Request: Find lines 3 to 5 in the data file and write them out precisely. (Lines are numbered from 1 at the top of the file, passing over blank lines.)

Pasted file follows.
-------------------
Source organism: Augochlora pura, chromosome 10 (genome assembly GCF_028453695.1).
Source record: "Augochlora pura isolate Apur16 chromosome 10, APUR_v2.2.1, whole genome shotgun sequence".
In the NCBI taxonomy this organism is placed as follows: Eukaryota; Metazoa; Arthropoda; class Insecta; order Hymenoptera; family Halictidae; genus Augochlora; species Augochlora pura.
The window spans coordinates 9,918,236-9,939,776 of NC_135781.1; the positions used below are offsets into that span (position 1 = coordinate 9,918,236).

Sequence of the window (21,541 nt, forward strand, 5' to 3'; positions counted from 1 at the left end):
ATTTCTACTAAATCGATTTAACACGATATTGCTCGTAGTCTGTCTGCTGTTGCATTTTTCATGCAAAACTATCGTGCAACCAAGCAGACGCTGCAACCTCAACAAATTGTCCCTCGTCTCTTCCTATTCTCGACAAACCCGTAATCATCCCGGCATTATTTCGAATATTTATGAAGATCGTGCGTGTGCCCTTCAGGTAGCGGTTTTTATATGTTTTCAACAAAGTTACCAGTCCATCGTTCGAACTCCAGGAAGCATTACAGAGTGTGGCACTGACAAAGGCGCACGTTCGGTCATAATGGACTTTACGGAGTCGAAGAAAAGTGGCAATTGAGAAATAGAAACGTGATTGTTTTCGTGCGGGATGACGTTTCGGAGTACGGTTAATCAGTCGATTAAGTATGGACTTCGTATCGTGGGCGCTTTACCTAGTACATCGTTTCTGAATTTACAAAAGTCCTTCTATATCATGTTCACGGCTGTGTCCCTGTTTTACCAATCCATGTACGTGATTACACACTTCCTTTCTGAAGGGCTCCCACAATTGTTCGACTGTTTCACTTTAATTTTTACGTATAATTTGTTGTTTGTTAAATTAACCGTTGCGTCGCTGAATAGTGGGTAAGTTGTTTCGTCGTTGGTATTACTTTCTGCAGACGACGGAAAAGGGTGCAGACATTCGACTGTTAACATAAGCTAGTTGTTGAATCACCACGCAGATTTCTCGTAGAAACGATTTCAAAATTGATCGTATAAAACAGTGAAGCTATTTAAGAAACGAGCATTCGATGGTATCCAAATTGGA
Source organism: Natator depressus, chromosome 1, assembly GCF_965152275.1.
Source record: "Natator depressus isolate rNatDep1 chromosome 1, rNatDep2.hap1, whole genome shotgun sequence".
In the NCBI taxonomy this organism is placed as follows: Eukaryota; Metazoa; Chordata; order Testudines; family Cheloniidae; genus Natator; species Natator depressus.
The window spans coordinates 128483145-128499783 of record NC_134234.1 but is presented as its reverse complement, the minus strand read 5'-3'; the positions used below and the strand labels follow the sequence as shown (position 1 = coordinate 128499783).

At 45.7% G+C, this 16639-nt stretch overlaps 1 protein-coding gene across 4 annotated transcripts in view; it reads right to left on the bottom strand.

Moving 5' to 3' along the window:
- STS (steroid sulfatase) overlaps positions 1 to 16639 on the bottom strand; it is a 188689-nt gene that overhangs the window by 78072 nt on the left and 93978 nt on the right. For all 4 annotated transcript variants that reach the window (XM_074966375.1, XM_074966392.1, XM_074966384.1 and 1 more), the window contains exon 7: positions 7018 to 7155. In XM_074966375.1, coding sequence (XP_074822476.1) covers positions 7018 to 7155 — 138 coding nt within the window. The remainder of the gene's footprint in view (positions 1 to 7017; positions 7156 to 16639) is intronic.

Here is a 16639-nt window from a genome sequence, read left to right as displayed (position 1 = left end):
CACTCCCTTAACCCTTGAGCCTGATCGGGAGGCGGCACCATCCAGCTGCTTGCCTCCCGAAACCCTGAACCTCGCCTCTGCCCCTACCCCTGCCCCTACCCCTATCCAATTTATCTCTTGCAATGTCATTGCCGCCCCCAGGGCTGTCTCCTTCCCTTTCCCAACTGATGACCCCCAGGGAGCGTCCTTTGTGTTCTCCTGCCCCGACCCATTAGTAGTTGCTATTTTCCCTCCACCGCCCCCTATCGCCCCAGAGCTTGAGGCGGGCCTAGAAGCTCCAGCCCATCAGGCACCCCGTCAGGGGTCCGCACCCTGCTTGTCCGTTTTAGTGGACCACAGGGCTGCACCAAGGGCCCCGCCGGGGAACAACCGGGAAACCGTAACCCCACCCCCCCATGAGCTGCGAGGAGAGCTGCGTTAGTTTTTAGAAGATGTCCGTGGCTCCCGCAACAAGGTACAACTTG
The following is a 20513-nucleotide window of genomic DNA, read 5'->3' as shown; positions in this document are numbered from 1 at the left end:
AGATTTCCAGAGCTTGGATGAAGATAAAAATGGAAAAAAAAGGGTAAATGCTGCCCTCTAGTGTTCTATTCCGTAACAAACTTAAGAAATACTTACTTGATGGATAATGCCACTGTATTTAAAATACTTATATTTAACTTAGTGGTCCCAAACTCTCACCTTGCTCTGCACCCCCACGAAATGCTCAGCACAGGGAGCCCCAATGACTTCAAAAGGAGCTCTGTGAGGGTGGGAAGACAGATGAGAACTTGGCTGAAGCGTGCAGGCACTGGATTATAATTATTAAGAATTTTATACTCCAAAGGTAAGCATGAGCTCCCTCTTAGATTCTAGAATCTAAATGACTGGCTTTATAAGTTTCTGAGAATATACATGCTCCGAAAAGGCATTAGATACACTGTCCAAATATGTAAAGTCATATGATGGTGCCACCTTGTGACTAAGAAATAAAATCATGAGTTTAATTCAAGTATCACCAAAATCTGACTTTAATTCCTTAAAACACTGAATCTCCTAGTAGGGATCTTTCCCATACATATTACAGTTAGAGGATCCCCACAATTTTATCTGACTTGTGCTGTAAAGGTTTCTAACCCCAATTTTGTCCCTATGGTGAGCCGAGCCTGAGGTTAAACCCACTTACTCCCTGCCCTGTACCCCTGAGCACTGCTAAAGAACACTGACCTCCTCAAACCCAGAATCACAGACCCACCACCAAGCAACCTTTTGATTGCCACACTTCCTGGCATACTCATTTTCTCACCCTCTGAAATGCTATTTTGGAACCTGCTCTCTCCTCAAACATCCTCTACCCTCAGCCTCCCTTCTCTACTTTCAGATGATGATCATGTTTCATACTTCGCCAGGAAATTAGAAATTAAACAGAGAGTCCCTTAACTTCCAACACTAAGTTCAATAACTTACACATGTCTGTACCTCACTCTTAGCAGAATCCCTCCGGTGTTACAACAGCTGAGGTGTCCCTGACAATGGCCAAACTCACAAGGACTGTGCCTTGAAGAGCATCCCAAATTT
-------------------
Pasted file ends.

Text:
In the NCBI taxonomy this organism is placed as follows: Eukaryota; Metazoa; Arthropoda; class Insecta; order Hymenoptera; family Halictidae; genus Augochlora; species Augochlora pura.
The window spans coordinates 9,918,236-9,939,776 of NC_135781.1; the positions used below are offsets into that span (position 1 = coordinate 9,918,236).

Sequence of the window (21,541 nt, forward strand, 5' to 3'; positions counted from 1 at the left end):